Has the Church in America Lost Its Ministry of Reconciliation?
Reflecting on the Seventh Sunday after the Epiphany, One Day after Sunday (Year C)
Psalter: Psalm 38
Old Testament: Genesis 33:1-17
Epistle: 1 Corinthians 11:2-16
Perfect Light of revelation, as you shone in the life of Jesus, whose epiphany we celebrate, so shine in us and through us, that we may become beacons of truth and compassion, enlightening all creation with deeds of justice and mercy. Amen.
But Esau ran to meet him, and embraced him, and fell on his neck and kissed him, and they wept (Genesis 33:4)
Old habits inherited from Christendom have shaped us to live and indeed even to thrive on antagonisms. Meanwhile, people outside the church look at us and see only conflict, anger, and even hate. Our witness to Christ is damaged. And as we enter the world, we've lost the wherewithal to engage what God is doing in Christ to save the world.
The old habits of Christendom die slowly. And yet God, I contend, cannot work his mission for the world via the anger, antagonism, and violence that characterize the world apart from God. If the church is to open up a new space beyond enemies for the work of Christ in the world, it must do so by his Spirit, through his presence—David Fitch, The Church of Us vs. Them: Freedom from a Faith that Feeds on Making Enemies, p. 10-11.
Reconciliation is at the heart of the gospel, as St. Paul notes, “God was in Christ reconciling the world to himself.” We, the followers of Jesus are ambassadors taking that message of reconciliation in word and deed to the world. But I contend that centuries of Christendom* have woefully undermined our calling as Christ's ambassadors because we have been trained by the worldly powers to believe that the ends we want to achieve are better served through the power and coercion of nation state politics than the witness of reconciliation that should be embodied in the church. We are motivated more by our angers and antagonisms than by the suffering and reconciling love of the cross. Jesus tells us to love our enemies, but we reserve our love only for those who love us (Matthew 5:43-47).
Reconciliation has been on my mind of late because I think many Christians in America of all political stripes (and yes, I include myself as well) have unintentionally resigned their position as Christ’s reconciling ambassadors.
We have rejected dialogue in favor of protest.
We have exchanged the desire to understand those we disagree with instead embracing angry insults.
We choose to diminish the image of God in others by cursing our opponents on Twitter and other social media platforms, rather than to view them through the eyes of Jesus who hangs on the cross forgiving those who put him there.
We use our desire for justice as an excuse to harass people who support political positions we find objectionable.
We delight when those on the other side get what's coming them rather than mourn their misfortune.
We embrace the cross of Christ as what God has done for us, but ignore the fact that the way of the cross is how God expects his people to live in the world.
We acknowledge the suffering love of Christ on our behalf, but reject such suffering love as the method by which Christ's followers offer reconciliation to the world.
We have removed the crown of thorns as the symbol of divine victory and replaced it with the jeweled crown that conquers through violence and coercion and political power.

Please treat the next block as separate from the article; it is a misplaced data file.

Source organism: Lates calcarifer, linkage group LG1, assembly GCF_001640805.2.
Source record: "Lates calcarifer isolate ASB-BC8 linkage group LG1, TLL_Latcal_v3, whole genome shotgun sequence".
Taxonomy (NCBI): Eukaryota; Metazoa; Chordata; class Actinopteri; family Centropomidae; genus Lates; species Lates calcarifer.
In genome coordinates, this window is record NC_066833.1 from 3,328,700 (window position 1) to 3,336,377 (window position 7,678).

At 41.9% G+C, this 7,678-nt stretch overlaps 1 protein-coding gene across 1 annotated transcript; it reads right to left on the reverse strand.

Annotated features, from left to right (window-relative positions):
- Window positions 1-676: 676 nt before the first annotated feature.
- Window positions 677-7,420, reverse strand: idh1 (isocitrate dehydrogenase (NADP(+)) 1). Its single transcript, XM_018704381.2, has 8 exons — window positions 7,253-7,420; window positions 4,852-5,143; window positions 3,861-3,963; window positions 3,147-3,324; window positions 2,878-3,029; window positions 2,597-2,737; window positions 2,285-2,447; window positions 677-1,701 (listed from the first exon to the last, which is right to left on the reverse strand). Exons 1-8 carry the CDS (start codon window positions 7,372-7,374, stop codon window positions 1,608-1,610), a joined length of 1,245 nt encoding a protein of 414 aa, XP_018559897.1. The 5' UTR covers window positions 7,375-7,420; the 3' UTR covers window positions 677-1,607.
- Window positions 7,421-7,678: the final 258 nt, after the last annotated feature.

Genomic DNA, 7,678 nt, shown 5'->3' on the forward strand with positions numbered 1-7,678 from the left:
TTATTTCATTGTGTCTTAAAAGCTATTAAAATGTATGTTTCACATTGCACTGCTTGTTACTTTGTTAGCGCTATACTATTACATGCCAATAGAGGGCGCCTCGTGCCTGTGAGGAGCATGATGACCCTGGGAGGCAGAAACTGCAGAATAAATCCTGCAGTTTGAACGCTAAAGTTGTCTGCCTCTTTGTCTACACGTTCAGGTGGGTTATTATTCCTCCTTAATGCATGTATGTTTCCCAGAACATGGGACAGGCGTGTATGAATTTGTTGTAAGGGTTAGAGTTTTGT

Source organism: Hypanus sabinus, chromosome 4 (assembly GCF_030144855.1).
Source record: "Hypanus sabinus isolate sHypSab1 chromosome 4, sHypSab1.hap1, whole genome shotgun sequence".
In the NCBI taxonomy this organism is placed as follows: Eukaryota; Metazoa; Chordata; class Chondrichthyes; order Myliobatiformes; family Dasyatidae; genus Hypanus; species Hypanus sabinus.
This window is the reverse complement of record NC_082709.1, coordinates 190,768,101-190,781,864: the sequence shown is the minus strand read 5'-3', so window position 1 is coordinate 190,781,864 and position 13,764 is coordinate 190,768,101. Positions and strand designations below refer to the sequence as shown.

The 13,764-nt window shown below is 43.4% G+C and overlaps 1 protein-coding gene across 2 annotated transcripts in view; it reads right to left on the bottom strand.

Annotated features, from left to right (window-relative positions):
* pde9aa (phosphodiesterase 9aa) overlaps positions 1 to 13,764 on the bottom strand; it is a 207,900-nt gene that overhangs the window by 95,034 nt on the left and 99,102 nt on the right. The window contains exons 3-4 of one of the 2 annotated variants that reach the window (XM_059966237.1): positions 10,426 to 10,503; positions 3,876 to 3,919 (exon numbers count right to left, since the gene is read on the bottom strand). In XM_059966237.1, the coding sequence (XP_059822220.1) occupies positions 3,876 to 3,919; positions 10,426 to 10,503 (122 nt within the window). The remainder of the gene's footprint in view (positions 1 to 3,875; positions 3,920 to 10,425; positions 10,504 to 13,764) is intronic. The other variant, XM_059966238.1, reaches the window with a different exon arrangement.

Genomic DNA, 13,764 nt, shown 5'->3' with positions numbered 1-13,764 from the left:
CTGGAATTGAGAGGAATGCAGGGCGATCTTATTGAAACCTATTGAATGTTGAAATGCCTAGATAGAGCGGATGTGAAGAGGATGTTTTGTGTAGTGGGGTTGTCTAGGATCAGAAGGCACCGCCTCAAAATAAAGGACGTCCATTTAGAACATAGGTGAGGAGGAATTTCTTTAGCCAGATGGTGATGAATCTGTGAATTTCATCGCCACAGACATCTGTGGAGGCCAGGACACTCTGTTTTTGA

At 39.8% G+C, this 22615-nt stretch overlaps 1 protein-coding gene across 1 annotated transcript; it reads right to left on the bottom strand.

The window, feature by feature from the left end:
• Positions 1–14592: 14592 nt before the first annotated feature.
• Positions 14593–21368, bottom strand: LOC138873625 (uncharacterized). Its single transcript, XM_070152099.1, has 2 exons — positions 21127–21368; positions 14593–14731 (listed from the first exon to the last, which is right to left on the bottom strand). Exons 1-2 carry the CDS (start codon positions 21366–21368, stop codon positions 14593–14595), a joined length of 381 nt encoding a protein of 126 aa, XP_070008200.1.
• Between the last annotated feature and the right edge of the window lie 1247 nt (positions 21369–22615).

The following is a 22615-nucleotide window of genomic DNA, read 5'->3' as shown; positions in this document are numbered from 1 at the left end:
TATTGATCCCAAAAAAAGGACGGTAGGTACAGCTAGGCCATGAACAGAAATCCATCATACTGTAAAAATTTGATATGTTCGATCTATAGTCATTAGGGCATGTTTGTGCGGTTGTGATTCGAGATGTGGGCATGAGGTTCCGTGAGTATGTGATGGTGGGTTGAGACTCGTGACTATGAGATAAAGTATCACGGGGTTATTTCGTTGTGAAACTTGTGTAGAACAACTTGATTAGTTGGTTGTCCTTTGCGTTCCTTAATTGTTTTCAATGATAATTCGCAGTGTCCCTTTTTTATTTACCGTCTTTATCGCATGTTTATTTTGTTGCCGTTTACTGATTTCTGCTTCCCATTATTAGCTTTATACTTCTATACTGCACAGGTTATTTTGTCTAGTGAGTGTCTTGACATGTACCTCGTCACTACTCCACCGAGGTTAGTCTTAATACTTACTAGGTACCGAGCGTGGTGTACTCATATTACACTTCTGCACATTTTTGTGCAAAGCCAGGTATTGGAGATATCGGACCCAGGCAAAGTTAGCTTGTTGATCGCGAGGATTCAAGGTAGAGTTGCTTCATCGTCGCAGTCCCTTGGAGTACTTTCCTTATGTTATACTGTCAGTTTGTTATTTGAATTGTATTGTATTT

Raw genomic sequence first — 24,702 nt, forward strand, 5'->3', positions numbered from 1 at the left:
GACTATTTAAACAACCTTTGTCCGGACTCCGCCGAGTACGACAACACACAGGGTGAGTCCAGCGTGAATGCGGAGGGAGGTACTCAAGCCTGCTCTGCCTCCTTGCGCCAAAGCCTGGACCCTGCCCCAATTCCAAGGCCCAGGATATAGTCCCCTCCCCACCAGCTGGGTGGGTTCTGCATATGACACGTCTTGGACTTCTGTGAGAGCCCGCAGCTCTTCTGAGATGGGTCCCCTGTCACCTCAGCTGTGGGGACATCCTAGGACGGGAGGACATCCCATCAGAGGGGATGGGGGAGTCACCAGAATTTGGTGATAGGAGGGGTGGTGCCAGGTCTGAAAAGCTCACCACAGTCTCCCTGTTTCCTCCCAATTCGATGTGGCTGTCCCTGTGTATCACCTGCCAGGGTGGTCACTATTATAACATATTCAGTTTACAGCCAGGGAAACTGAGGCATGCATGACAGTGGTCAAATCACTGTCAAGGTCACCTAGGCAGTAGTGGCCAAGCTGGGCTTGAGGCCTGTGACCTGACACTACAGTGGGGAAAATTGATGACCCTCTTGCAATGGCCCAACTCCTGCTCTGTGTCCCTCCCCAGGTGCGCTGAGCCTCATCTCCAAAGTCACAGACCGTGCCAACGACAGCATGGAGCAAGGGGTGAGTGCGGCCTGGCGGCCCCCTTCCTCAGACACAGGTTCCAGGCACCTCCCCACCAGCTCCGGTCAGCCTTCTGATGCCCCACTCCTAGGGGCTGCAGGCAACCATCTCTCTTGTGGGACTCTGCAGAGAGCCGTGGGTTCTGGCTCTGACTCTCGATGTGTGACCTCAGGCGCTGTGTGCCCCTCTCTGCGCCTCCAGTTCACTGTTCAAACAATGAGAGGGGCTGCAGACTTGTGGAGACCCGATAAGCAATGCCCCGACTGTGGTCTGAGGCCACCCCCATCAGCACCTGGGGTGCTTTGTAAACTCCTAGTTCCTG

We have unintentionally rejected our complete and total allegiance to God’s kingdom by embracing an unspoken and unquestioning commitment to earthly tribes and nations.
We have exchanged the universal nature of the gospel for the provincial character of geographical boundaries.
We have claimed that Jesus is Lord, but functionally live as if Caesar is running the show by our obsession with nation state politics as the most effective answer to our problems.
We believe the next presidential election is the most important in our lifetime forgetting that the previous election was also “the most important,” all the while forgetting that Jesus is Lord.
We have resigned our calling as Christ's ambassadors of reconciliation by taking up the convictions and methods of the nations that Jesus explicitly rejected (Mark 10:35-45); and because of this we do not see the world through the eyes of the crucified Christ, but through the violent coercive power of the world.
In that context we as the church cannot offer the reconciliation of Christ because as David Fitch rightly notes, “[o]ur witness, as a people, to the life, death, and resurrection of Jesus Christ has become tainted with the ugliness of enemy making.” We have failed to heed the words of the great Lesslie Newbigin, “When the Church tries to embody the rule of God in the forms of earthly power it may achieve that power, but it is no longer a sign of the kingdom.”
The work of reconciliation is hard... but it is necessary.
*Christendom, or the Christian world, has several meanings. In a cultural sense, it refers to the worldwide community of Christians, adherents of Christianity. In its historical sense, the term usually refers to the medieval and early modern period, during which the Christian world represented a geopolitical power juxtaposed with both paganism and especially the military threat of the Muslim world. In a contemporary sense, it may simply refer collectively to Christian majority countries or countries in which Christianity dominates or nations in which Christianity is the established religion.
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